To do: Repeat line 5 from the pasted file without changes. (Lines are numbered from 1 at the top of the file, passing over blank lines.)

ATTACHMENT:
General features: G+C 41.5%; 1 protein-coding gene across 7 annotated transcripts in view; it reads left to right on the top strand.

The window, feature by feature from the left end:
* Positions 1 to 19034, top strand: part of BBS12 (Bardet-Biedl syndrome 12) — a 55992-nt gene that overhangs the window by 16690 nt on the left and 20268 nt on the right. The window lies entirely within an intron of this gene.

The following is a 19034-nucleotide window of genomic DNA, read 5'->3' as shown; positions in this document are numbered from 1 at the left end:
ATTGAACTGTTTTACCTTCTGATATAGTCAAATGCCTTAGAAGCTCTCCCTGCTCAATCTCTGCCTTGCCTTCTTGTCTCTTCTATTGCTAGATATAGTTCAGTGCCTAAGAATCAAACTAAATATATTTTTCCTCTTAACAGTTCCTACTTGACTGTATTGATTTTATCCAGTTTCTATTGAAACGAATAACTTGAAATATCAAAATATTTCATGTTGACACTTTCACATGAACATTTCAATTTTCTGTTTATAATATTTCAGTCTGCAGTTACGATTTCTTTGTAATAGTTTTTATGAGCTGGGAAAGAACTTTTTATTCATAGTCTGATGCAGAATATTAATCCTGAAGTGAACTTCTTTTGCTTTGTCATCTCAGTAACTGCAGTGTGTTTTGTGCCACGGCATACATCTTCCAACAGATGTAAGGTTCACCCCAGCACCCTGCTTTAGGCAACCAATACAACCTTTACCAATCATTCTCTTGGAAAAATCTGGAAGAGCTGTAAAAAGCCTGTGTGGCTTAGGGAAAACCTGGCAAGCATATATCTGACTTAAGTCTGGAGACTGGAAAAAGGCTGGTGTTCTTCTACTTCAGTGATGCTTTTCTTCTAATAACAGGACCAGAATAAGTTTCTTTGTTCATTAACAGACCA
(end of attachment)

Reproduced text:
ATTGAACTGTTTTACCTTCTGATATAGTCAAATGCCTTAGAAGCTCTCCCTGCTCAATCTCTGCCTTGCCTTCTTGTCTCTTCTATTGCTAGATATAGTTCAGTGCCTAAGAATCAAACTAAATATATTTTTCCTCTTAACAGTTCCTACTTGACTGTATTGATTTTATCCAGTTTCTATTGAAACGAATAACTTGAAATATCAAAATATTTCATGTTGACACTTTCACATGAACATTTCAATTTTCTGTTTATAATATTTCAGTCTGCAGTTACGATTTCTTTGTAATAGTTTTTATGAGCTGGGAAAGAACTTTTTATTCATAGTCTGATGCAGAATATTAATCCTGAAGTGAACTTCTTTTGCTTTGTCATCTCAGTAACTGCAGTGTGTTTTGTGCCACGGCATACATCTTCCAACAGATGTAAGGTTCACCCCAGCACCCTGCTTTAGGCAACCAATACAACCTTTACCAATCATTCTCTTGGAAAAATCTGGAAGAGCTGTAAAAAGCCTGTGTGGCTTAGGGAAAACCTGGCAAGCATATATCTGACTTAAGTCTGGAGACTGGAAAAAGGCTGGTGTTCTTCTACTTCAGTGATGCTTTTCTTCTAATAACAGGACCAGAATAAGTTTCTTTGTTCATTAACAGACCA